Deep in my heart, I have a lot of liberal sensibilities. I own some conservatives beliefs, it’s true, but mostly I subscribe to a set of philosophies that would be considered progressive. Open-Minded. Liberal. Even so, there are times I have to shake my head in disbelief at some of the stuff I watch and read from supposedly like-minded people. If similar books and movies were put out by conservatives, they would be mocked to high heaven. The recent film North Country is a case in point.
North Country was released in late 2005 to moderately good reviews (though most came with reservations). The Amazon summary:
A sterling cast and vivid direction give North Country an emotional heft to match its political convictions. Charlize Theron plays Josey Aimes, who goes to work at a Minnesota steel mine after splitting with her violent husband. But the job proves to be almost as harrowing as her marriage; the male miners, resentful of women taking jobs, verbally abuse and play humiliating pranks on the female miners. After being physically assaulted by a coworker, Josey tries to fight against the harassment, but none of the other women will join her case for fear that things will only get worse. North Country, directed by Niki Caro, makes the women’s experience palpable for the audience without overdoing it. But the lawsuit is only part of the movie; the gut impact of North Country comes from the devastating effect the lawsuit has on Josey’s family, friends, and coworkers—thanks to an incredible ensemble cast that includes Sissy Spacek, Sean Bean, Richard Jenkins, Woody Harrelson, and the always powerful Frances McDormand. The courtroom histrionics don’t always ring true, but the family conflict is riveting and deeply moving.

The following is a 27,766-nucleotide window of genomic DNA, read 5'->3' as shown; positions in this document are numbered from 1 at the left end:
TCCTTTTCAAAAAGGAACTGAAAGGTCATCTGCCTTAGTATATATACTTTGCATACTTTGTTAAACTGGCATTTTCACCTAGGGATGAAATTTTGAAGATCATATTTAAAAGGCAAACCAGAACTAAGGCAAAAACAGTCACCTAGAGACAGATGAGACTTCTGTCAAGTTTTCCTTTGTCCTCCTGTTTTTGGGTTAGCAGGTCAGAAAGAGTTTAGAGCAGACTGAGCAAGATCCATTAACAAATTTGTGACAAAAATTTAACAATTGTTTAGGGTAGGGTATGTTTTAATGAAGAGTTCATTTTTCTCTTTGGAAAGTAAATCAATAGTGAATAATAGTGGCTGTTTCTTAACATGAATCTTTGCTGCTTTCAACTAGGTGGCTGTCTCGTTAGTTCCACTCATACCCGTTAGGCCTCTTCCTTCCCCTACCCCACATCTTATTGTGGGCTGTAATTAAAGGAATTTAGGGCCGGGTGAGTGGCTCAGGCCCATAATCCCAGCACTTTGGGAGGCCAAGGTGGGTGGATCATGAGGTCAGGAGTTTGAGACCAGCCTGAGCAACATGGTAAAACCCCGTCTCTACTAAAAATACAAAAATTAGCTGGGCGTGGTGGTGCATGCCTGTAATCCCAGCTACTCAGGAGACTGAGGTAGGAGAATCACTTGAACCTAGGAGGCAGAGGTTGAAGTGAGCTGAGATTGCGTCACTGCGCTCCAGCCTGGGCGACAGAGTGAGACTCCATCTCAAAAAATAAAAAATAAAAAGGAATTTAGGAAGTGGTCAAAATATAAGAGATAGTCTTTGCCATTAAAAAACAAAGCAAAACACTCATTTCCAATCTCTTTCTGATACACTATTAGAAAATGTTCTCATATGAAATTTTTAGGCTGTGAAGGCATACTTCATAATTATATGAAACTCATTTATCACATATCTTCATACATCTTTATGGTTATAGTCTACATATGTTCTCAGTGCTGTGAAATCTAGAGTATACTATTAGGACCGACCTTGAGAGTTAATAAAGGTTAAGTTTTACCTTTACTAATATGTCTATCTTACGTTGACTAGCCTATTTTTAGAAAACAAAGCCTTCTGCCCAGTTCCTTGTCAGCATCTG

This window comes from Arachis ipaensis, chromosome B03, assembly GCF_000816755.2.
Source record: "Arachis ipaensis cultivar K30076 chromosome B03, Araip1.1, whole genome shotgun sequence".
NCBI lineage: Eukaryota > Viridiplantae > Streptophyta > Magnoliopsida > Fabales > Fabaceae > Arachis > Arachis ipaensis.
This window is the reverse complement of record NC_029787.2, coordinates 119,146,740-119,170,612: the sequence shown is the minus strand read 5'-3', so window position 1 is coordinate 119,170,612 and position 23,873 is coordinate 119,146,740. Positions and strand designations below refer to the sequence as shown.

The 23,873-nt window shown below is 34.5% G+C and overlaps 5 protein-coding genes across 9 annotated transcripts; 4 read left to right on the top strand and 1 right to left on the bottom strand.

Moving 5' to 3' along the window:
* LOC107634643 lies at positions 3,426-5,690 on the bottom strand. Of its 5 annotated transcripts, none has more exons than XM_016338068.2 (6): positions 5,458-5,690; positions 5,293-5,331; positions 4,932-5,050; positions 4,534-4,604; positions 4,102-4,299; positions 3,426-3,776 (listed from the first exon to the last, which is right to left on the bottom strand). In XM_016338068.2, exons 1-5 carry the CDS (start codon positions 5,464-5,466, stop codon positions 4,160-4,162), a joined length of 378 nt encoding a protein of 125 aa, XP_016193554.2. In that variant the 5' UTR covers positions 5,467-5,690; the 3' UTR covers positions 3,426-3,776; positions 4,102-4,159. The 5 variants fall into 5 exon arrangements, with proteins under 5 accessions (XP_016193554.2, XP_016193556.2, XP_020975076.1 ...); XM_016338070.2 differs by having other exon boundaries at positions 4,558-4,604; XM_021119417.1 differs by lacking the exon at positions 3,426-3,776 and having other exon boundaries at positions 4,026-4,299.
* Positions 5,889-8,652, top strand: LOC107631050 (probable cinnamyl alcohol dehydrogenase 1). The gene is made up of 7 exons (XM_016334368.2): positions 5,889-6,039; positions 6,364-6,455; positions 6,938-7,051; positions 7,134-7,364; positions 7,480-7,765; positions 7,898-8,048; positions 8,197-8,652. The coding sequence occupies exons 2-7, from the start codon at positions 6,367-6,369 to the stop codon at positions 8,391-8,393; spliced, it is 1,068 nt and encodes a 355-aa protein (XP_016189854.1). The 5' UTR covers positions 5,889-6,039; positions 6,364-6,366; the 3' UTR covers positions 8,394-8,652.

This film is a fictionalized account of a real case, a case that played out over a span of twenty years. The film compresses this to two years, and the compression undermines its credibility. Do I believe that the real women from whom this story is drawn were subjected to harassment similar to that depicted in this film? Yes, I do. Do I believe it all of the despicable events portrayed on screen occurred within months of each other? Hell no. And to ask me to believe this is laughable.
North Country has all the subtlety of a sledgehammer. The characters are caricatures, cardboard cut-outs made to stand in for real people. Every man is an asshole, except the mercenary lawyer from New York, who’s not good, just not an asshole. The situations often feel contrived. Anything bad that could possibly happen to the main character happens. The script is tired and predictable, to such an extent that three times I knew exact lines of dialogue before they were even spoken. (And I’m not particularly good at predicting that sort of thing.) This film falls all over itself to make its point, yet simultaneously lacks the confidence that it can do so. It has no faith in itself, and most certainly no faith in the audience. It cannot resist repeatedly using footage of the Clarence Thomas/Anita Hill hearings. What’s wrong with that? This film ostensibly occurs during 1989/1990. The Thomas/Hill hearings occurred in the winter of 1991.
Director Niki Caro‘s first film was Whale Rider, a brilliant coming-of-age tale about challenging convention, with very real things to say about the strength of girls and women. It’s difficult for me to believe that the two pictures are from the same filmmaker.
“Maybe you should sleep on this entry,” Kris told me, when I told her I was going to write it. “You don’t seem to have a depth of appreciation for what some people have had to go through. You’re trivializing it.”
I don’t think that’s the case. I think that films like North Country trivialize the struggles people have experienced to achieve respect and equality. By creating some surrealist feminist fantasy of the world as misogynistic hell-hole, by exaggerating and distorting events to the point of the grotesque, by presenting everything in black-and-white, this story makes light of the struggle the real women faced. Give me a socially progressive work of fiction like Native Son over this crap any day.
“Oh brother,” I said to Kris just a few minutes into the film. “This film’s all about being anti-male, isn’t it?” It was just a guess at the time, but I couldn’t have been any more right. North Country is pure misandry.
(p.s. Read the wikipedia entry on Jenson v. Eveleth Taconite Co., the case on which this film is based. Now that sounds real, that sounds plausible, that sounds like a film I might have liked to have seen.)